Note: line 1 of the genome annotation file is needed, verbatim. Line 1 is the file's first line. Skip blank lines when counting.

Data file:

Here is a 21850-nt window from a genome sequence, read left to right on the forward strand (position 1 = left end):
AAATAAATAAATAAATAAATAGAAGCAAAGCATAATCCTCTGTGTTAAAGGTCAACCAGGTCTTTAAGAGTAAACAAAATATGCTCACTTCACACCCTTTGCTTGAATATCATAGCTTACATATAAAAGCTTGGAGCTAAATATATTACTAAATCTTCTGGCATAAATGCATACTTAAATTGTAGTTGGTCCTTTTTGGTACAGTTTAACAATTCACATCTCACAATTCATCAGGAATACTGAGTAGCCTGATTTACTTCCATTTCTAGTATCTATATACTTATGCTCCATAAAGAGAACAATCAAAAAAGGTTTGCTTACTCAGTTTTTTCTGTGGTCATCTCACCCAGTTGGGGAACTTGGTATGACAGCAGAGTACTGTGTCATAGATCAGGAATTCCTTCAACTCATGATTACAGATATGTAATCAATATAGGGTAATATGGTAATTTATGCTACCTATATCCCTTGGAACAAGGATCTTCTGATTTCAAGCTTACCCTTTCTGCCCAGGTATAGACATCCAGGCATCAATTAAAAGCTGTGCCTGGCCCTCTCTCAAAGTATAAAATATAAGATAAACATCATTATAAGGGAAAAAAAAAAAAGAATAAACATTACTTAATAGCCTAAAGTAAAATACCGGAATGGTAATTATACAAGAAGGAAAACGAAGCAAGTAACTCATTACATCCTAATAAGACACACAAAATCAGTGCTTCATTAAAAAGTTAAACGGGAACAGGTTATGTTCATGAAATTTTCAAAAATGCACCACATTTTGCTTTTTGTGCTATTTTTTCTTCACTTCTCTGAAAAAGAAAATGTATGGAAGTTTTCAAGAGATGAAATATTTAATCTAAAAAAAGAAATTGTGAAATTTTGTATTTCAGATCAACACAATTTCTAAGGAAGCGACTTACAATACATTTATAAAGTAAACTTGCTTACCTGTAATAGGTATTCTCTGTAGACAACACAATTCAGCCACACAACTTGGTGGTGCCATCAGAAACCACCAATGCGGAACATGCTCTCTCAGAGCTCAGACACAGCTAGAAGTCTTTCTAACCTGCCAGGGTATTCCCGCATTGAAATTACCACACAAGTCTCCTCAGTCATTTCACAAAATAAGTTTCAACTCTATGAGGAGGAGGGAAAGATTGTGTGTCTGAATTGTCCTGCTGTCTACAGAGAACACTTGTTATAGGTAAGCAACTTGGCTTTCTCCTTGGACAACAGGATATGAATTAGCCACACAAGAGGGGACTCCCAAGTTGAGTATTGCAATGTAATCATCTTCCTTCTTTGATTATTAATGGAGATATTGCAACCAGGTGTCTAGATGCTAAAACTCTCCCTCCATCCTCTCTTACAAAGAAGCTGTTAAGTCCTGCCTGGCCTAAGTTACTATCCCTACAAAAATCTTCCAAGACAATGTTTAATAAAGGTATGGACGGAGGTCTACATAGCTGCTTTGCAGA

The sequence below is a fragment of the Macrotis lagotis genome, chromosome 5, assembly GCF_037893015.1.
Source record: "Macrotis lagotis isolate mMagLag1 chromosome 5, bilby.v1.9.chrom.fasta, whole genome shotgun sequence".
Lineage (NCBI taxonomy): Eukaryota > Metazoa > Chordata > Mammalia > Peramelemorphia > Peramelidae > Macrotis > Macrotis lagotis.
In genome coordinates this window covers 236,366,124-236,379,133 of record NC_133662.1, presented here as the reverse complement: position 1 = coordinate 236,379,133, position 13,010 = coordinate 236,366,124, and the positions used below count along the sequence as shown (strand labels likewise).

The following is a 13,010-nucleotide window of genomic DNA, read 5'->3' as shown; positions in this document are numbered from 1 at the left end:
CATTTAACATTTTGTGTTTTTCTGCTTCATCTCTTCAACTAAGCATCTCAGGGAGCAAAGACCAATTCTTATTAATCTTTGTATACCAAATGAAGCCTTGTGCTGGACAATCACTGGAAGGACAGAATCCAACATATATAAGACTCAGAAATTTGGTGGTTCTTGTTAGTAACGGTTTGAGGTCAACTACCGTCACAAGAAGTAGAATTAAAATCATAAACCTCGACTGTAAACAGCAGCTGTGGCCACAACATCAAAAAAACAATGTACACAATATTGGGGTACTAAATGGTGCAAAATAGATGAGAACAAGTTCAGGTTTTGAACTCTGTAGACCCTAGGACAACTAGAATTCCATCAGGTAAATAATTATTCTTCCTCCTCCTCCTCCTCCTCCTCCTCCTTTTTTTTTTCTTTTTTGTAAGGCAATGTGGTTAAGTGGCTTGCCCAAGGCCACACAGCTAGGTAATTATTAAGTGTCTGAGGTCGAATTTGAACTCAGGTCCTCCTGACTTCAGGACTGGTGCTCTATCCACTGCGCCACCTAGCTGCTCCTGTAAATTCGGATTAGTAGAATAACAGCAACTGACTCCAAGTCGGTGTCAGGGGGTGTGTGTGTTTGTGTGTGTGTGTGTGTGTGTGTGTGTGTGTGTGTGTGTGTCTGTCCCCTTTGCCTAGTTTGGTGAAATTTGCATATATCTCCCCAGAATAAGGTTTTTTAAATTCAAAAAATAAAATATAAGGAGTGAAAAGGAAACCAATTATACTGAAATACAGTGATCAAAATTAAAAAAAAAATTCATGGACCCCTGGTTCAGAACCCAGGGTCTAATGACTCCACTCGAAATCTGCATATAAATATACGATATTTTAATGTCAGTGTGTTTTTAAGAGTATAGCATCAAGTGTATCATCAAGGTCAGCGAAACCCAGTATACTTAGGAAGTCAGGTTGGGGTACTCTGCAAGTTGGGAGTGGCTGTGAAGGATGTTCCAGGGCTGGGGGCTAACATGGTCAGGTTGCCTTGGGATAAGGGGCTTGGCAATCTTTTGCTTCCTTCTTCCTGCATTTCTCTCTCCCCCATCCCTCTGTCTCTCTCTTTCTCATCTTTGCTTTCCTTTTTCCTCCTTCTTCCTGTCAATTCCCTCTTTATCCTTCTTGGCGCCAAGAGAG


Here is a 21850-nt window from a genome sequence, read left to right on the forward strand (position 1 = left end):